Signs my Pet Needs Orthopedic Surgery
Orthopedic problems don’t only affect humans. Our pets are just as likely to experience issues with their musculoskeletal systems too, especially if they are fairly active. Orthopedic problems are those that include the bones, joints, and muscles of your pet. They can occur as a result of an accident/injury, or due to a genetic predisposition to the condition. In fact, many breeds of animals and in particular dogs are at greater risk of developing problems with their musculoskeletal system. This includes Labrador Retrievers, Rottweilers, German Shepherds, and Chihuahuas.
Whilst many orthopedic issues can be managed using medications, there are times when only surgical intervention can sufficiently relieve your pet’s symptoms and improve their quality of life. How do you know if your pet needs orthopedic surgery? Your vet is your most valuable resource and will not only be able to diagnose your pet and offer non-surgical treatment, but they will also be able to let you know if it is time to take treatment to the next level by arranging for your pet to have orthopedic surgery. To discover more, let’s take a look at some of the most common orthopedic problems, and their symptoms.
Common Orthopedic Problems in Pets That Require Surgery
The four most common orthopedic problems in dogs that can lead to a need for orthopedic surgery include:
Hip dysplasia. This is a genetic disease affecting your pet’s hips and is particularly common in large breeds of dog. Treatment usually involves the daily use of anti-inflammatory medications, but if your pet then develops arthritis in the joint, titanium replacements may be needed. Surgical hip replacement is a fairly expensive and complex surgery, but it can restore your pet’s quality of life.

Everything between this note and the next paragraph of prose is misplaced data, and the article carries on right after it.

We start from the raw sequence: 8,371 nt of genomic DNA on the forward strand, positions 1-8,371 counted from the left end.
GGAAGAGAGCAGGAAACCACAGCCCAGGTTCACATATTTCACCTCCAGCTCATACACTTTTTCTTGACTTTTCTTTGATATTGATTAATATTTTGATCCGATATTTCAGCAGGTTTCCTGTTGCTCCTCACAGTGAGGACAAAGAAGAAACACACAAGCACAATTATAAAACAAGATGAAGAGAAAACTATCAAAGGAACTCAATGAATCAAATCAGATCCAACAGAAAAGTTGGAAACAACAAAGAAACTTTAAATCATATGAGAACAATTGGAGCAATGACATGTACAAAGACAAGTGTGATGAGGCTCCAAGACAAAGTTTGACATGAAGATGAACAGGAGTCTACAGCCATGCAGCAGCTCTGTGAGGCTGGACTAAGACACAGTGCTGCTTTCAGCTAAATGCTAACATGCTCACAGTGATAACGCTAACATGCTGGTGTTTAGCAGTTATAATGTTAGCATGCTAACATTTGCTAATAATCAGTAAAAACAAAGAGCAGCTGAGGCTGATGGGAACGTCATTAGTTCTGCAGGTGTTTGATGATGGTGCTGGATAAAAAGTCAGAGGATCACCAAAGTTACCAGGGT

Signs that your pet might be suffering from hip dysplasia include:
Difficulty jumping, running or climbing stairs
A swaying gait
The space between your pet’s legs may look wider than normal
One of your pet’s legs may look shorter than the other
Decreased movement and range of motion
Lameness in the hind end
If your pet is no longer obtaining relief through anti-inflammatory drugs and other treatments, they may be referred for orthopedic surgery to replace the joint.
Patellar Luxation. The patella is another name for the knee cap. For animals that experience problems with their patella, they may find that it slips out of the groove that usually secures it in place. This tends to be caused by the groove being too shallow. Patellar luxation, also known as knee joint dislocation, is one of the most prevalent knee joint abnormalities in dogs and primarily affects toy and miniature dog breeds such as Pomeranians and Chihuahuas. Patellar luxation nearly always requires surgical repair.
Signs that your pet might have a dislocated knee joint include:
Licking or biting at the knee
Unwillingness to walk
Unable to bear weight on the leg
Cruciate Ligament Tears. Also known as ACL tears, these affect the anterior cruciate ligament which is the ligament that keeps the knee in good working order. Unfortunately, ACL injuries do not heal with simple rest or medication.
Just like in humans, cruciate ligament tears in animals need to be surgically repaired in order to prevent painful and crippling arthritis from developing. There are lots of different types of cruciate ligament surgery techniques, and your vet will be able to advise you which is most likely to be effective for your pet.
Signs that your pet may have a cruciate ligament tear include:
Lameness, often which comes on suddenly during an activity
Stiffness in both back legs
Thickening and swelling of the knee joint
Licking, biting and tending to the knee joint
As we can see, there are lots of different orthopedic problems that can develop. Arranging an appointment with your vet is the best way to ensure that your pet gets the help needed to live a pain-free, full and active life. To find out more about orthopedic surgery, please get in touch with our knowledgeable veterinary team in Johns Creek, GA.